Posts Tagged ‘Censorship’
Drum roll please…….. This is the 50th post on this blog AND today would have been Alex’s 99th birthday!
Sorry for the long absence, but timing is everything! Happy birthday Grandpa. My grandpa’s birthday is the day before mine, so I’m posting a photo of us during what I believe was one of our birthday celebrations together. Since I don’t have a scanner this is a poor quality photo of a photo.
Here is a cool birthday coincidence: My grandpa Alex was 35 when my dad (birthday March 13th) was born. And my dad was 35 when my brother (birthday March 7th) was born. Each generation was 35 years apart down to the week.
For this special 50th/birthday post I wanted to put up this blog’s first audio clip. However, technical difficulties prevent that as well so consider this a teaser for what the next 50 posts will bring.
Below is a letter that Alex wrote on his birthday in 1945. My incredible friends and family are getting my 25th year off to an amazing start and I’m so grateful for that. Reading Alex’s letter is difficult because it highlights how far away he is from the people he loves. At the start of the letter Alex is not so happy, realizing that he is alone because everyone went out to drink while he was asleep. He refers to “the boys” a lot in this letter, and by the end realizes that they may have decided not to wake him because he had gotten so drunk the night before. This is a community of men who appear to be both young and caring.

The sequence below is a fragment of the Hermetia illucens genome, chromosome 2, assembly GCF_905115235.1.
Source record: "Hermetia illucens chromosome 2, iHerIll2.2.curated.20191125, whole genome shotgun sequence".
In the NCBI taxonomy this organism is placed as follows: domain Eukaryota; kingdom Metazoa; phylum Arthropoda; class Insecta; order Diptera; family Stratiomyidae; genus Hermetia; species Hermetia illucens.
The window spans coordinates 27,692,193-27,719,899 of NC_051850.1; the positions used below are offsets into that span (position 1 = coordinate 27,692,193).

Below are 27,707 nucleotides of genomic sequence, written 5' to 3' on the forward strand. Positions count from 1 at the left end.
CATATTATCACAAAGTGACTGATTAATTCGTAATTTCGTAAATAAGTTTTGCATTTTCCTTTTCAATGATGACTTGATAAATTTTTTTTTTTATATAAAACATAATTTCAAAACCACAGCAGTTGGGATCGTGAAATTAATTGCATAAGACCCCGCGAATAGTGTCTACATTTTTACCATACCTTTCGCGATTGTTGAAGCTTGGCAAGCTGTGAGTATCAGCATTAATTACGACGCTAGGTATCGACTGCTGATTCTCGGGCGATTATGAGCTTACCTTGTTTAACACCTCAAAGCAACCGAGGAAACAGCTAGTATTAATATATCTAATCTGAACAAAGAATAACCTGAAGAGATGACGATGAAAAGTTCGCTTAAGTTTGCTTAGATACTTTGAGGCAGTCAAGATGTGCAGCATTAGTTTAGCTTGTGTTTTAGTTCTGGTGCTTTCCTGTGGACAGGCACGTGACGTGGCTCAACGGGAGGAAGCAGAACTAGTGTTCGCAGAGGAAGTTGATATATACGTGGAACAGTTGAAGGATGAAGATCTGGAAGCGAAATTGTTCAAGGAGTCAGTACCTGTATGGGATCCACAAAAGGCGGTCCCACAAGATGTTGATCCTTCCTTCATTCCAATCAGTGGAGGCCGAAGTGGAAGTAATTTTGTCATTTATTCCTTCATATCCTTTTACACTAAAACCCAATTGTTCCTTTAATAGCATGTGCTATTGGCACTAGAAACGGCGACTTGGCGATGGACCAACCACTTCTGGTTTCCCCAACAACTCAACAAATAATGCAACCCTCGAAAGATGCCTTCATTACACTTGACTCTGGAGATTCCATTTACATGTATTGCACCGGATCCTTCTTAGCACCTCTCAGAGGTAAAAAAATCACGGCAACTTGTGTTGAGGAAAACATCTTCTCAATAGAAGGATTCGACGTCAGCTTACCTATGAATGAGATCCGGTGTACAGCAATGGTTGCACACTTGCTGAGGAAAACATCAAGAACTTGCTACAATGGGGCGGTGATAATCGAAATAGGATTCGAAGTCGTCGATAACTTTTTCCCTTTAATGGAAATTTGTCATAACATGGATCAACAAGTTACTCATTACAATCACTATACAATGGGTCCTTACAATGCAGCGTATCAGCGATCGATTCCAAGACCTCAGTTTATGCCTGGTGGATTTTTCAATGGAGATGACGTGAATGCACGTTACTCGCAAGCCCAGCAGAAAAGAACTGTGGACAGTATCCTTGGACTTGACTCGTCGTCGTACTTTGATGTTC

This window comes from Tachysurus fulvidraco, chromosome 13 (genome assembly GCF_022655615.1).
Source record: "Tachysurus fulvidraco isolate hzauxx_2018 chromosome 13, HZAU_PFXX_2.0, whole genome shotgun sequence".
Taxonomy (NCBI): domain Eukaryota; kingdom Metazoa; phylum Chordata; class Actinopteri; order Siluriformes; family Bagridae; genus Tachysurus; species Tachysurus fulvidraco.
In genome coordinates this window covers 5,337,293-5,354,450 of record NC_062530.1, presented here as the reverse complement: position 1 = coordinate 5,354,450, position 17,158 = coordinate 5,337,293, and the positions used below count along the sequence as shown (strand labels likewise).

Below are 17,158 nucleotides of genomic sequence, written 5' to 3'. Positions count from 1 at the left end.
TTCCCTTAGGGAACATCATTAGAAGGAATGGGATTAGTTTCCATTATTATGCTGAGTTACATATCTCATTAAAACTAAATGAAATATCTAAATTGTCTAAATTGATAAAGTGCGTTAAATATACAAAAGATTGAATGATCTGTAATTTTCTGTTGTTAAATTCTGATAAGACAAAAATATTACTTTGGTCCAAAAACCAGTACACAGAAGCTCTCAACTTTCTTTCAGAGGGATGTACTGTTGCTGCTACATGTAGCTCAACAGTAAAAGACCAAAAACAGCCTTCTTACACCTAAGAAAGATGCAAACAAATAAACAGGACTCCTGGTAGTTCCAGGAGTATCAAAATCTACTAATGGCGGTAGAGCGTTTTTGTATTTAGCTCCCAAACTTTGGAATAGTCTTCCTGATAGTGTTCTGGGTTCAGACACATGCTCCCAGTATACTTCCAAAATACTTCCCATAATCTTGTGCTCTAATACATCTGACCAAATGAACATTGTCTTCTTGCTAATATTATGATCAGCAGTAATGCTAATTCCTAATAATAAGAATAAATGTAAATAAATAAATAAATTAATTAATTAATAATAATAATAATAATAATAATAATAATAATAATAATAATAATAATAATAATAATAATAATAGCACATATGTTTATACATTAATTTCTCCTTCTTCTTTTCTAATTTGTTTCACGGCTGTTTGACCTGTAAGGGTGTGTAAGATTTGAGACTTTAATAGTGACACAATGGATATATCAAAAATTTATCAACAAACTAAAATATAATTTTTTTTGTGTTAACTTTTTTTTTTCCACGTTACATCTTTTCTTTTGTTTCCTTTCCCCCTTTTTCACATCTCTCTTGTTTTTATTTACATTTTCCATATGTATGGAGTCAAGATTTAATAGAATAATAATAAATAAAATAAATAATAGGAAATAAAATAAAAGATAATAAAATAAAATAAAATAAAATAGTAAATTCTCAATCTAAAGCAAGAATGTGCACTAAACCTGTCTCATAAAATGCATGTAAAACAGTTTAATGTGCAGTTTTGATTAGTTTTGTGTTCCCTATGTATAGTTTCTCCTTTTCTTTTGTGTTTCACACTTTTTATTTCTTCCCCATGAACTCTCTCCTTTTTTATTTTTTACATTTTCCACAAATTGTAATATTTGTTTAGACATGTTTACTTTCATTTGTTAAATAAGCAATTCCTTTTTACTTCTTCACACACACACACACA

Here is once more my birthday. I think my last one was in Boston. At least then I knew that in a few days I would see you. Now its just another day… and the realization that I am not growing younger.
I got up at the usual time this morning. There was work to do and I kept at it even after everyone else was finished. We were painting our tool locker and I wanted it done so that on Monday we should be able to store away all our tools. It was done about 4 PM so I took a shower and shaved for a change and put clean clothes on. I had supper and I told the boys to get me up for a few beers when the pubs open up. They open at 5PM I was so tyred [sic] that I slept like a log. No one got me up and I am dry and thirsty and I can’t even say that I had a few drinks. Its about 10 PM now. Some hellofaway to spend ones birthday.
I think I thanked you and Cookie for the birthday cards, but if I didn’t thanks a lot, you both are thoughtful and sweet and I love you even more for it.
Cookies pictures delight me always. I keep on looking them over, and she really strikes me as a pretty child. They also make me a little homesick.
They remind me of the sunny afternoons in Knickerbocker Village. At any rate its splendid to see a little of your environment.